In 2018 the City of New Orleans will celebrate its TRICENTENNIAL. In preparation for this event, the mayor of New Orleans has created a FRENZY OF POLITICAL CORRECTNESS which promises to destroy many of the memorials to the city's heroes. No matter what changes may hold for the City of New Orleans, the history of that great city BEGINS ON DAUPHIN ISLAND! "On February 9, 1718, three ships of the Mississippi Company dropped anchor off Dauphin Island. Aboard were hundreds of colonists and an agent of the Crown. The agent, besides informing L'Epinay that he had been recalled, handed Bienvllle a commission naming him Commandant General of the colony. Bienville moved promptly to select a site on the north bank of the Mississippi, some 70-river miles upstream from Head of Passes, as a new settlement. He named the future city New Orleans, in honor of Philip of Orleans, regent of France. Bienville wished to transfer immediately the seat of government to this new outpost, but he was checkmated by Hubert and the Superior Council. Instead, the capital was moved from Mobile to the old Biloxi settlement."

No matter how many historical names or monuments the present-day citizens of New Orleans would like to OBLITERATE an they anticipate their upcoming TRICENTENNIAL, one thing is for certain, their City of New Orleans was FOUNDED IN FEBRUARY, 1718, by expeditions of Europeans who began their journey at DAUPHIN ISLAND. In fact, the crescent in the Mississippi River where New Orleans was established was known to the indigenous people for centuries as a portage place where you left the river if your journey was taking you to the mouth of Mobile Bay.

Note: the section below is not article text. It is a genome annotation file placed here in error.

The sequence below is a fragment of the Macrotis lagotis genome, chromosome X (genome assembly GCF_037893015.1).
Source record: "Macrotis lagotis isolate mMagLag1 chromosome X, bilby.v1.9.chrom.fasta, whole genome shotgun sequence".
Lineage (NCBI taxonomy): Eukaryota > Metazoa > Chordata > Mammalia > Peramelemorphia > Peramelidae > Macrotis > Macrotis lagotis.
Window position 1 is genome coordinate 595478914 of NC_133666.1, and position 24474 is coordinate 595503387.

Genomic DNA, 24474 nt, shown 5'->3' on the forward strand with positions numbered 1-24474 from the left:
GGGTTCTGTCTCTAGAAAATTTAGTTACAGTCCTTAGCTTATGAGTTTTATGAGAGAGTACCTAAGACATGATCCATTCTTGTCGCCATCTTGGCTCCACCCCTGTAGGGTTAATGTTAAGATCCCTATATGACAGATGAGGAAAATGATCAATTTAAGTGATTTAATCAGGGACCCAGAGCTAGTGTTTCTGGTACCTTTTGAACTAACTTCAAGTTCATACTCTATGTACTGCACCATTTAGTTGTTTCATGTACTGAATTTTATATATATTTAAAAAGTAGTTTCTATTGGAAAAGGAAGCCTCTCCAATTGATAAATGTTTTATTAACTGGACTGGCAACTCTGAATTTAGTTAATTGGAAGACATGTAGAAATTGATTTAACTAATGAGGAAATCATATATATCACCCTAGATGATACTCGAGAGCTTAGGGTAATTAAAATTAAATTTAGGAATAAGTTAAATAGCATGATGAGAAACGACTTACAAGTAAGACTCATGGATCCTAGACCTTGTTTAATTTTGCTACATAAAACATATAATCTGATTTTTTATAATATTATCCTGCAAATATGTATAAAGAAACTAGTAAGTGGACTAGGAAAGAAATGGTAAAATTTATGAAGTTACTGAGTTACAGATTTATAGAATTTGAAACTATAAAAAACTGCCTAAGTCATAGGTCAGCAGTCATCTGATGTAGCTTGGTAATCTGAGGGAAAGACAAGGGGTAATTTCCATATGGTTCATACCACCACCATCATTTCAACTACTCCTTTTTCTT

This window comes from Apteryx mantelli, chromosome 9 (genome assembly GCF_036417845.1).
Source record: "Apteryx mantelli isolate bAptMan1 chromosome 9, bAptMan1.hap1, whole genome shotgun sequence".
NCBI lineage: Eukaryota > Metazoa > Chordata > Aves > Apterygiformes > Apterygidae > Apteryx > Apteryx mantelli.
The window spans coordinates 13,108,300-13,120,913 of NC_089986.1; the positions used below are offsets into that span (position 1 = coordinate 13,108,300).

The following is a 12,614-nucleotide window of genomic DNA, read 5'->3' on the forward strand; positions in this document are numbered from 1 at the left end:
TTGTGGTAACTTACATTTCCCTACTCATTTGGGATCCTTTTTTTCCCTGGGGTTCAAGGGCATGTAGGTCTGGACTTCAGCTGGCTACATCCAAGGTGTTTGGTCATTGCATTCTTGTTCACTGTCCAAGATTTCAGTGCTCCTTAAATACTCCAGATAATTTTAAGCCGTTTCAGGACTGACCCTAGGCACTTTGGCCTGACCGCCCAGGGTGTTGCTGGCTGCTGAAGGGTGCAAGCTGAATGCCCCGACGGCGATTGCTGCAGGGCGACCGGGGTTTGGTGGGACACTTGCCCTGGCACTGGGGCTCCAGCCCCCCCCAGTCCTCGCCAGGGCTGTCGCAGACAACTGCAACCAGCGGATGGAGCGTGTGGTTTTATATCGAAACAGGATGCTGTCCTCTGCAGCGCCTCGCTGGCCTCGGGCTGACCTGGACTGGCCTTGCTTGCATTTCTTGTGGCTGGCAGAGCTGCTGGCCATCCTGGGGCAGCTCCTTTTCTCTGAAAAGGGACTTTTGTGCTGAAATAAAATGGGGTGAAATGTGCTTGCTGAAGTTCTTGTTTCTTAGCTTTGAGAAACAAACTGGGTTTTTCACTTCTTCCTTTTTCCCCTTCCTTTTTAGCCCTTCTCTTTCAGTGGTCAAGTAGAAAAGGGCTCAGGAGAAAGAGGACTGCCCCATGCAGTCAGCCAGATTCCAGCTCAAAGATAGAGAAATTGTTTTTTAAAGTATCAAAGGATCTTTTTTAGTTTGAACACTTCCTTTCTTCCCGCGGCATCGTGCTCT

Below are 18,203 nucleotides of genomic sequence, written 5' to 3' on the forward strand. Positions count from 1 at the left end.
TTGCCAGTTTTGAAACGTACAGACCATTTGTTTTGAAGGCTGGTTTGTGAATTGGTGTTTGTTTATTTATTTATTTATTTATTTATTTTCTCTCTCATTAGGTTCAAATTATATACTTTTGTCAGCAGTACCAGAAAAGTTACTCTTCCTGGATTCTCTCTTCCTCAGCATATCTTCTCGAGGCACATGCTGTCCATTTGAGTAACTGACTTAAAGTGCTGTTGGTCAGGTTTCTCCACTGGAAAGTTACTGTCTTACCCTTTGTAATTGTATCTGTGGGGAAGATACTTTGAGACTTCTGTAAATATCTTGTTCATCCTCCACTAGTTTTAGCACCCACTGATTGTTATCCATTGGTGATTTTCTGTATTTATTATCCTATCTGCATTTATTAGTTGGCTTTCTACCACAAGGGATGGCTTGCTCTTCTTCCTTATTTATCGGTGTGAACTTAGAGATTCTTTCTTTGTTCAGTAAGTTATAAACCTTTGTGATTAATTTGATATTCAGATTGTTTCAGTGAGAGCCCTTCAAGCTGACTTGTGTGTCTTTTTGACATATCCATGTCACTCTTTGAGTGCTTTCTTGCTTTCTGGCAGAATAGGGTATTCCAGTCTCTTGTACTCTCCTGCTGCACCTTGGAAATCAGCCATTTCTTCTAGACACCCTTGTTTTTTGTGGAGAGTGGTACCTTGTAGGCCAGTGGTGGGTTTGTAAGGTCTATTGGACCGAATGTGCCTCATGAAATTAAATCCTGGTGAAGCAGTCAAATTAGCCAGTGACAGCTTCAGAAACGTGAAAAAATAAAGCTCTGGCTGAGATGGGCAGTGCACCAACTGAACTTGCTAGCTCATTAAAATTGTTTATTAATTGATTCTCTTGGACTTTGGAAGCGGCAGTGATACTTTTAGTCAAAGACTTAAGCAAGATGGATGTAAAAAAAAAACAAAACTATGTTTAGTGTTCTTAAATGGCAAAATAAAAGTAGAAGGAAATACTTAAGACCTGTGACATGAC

from A HISTORY OF THE FOUNDATION OF NEW ORLEANS (1717-1722) :  "Since time immemorial, the present site of Louisiana’s capital [New Orleans] had been a camping-ground for Indians going from the Mississippi to the mouth of the Mobile River. As soon as the French had settled on Massacre Island, that site became the customary landing-place for travelers on the Father of Waters."
"In February, 1718, Jean Baptiste Le Moyne, Sieur de Bienville, Governor of Louisiana, set out to select a place on the banks of the Mississippi River for a new settlement. Departing in small vessels from Dauphin Island, at the entrance of Mobile Bay, his party of several score navigated the shallow waters of the Gulf without difficulty, passed the bar, took soundings of the Mississippi, and began the tedious ascent of the river. The marshlands, the high-pitched cries of the wild birds, the glare of the low horizon- all of this was familiar to Bienville from a prior journey. Moving slowly against the rapid current, deftly avoiding the swirling debris of unknown northern storms and floods, the convoy for many days sought out a suitable tract of land on which to establish a settlement some one hundred miles from the Gulf, where the winding river changes from its east- southeastern course, turns almost due north and then jogs back to the southeast, a likely spot was found on the east bank of the elbow of the jog."